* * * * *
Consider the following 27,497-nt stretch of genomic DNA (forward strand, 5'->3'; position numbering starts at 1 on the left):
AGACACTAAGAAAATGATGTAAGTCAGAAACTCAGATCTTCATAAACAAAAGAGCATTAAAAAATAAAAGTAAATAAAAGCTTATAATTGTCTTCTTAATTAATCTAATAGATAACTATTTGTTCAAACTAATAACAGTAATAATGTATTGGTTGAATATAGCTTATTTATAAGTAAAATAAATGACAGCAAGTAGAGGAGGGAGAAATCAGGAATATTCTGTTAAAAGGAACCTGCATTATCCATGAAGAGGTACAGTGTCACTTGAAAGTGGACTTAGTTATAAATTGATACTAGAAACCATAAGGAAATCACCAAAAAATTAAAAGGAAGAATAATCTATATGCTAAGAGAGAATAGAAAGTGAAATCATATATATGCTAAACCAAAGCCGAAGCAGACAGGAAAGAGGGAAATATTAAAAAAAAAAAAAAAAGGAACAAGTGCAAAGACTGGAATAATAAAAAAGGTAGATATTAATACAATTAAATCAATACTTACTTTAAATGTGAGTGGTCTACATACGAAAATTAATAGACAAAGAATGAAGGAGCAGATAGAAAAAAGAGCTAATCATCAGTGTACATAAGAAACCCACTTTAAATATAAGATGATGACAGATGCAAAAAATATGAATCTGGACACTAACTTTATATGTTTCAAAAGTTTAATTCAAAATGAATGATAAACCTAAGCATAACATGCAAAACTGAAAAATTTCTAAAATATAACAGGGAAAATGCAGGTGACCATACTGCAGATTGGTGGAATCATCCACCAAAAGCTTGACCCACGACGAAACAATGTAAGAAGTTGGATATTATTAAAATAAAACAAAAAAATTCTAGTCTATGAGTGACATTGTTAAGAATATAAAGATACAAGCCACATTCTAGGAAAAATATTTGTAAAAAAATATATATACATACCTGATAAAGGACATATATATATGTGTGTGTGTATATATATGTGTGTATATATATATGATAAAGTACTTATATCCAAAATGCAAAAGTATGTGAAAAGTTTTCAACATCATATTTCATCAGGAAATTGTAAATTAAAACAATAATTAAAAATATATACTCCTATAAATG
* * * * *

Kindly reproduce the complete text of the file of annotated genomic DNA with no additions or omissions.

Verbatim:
Consider the following 27,497-nt stretch of genomic DNA (forward strand, 5'->3'; position numbering starts at 1 on the left):
AGACACTAAGAAAATGATGTAAGTCAGAAACTCAGATCTTCATAAACAAAAGAGCATTAAAAAATAAAAGTAAATAAAAGCTTATAATTGTCTTCTTAATTAATCTAATAGATAACTATTTGTTCAAACTAATAACAGTAATAATGTATTGGTTGAATATAGCTTATTTATAAGTAAAATAAATGACAGCAAGTAGAGGAGGGAGAAATCAGGAATATTCTGTTAAAAGGAACCTGCATTATCCATGAAGAGGTACAGTGTCACTTGAAAGTGGACTTAGTTATAAATTGATACTAGAAACCATAAGGAAATCACCAAAAAATTAAAAGGAAGAATAATCTATATGCTAAGAGAGAATAGAAAGTGAAATCATATATATGCTAAACCAAAGCCGAAGCAGACAGGAAAGAGGGAAATATTAAAAAAAAAAAAAAAAGGAACAAGTGCAAAGACTGGAATAATAAAAAAGGTAGATATTAATACAATTAAATCAATACTTACTTTAAATGTGAGTGGTCTACATACGAAAATTAATAGACAAAGAATGAAGGAGCAGATAGAAAAAAGAGCTAATCATCAGTGTACATAAGAAACCCACTTTAAATATAAGATGATGACAGATGCAAAAAATATGAATCTGGACACTAACTTTATATGTTTCAAAAGTTTAATTCAAAATGAATGATAAACCTAAGCATAACATGCAAAACTGAAAAATTTCTAAAATATAACAGGGAAAATGCAGGTGACCATACTGCAGATTGGTGGAATCATCCACCAAAAGCTTGACCCACGACGAAACAATGTAAGAAGTTGGATATTATTAAAATAAAACAAAAAAATTCTAGTCTATGAGTGACATTGTTAAGAATATAAAGATACAAGCCACATTCTAGGAAAAATATTTGTAAAAAAATATATATACATACCTGATAAAGGACATATATATATGTGTGTGTGTATATATATGTGTGTATATATATATGATAAAGTACTTATATCCAAAATGCAAAAGTATGTGAAAAGTTTTCAACATCATATTTCATCAGGAAATTGTAAATTAAAACAATAATTAAAAATATATACTCCTATAAATG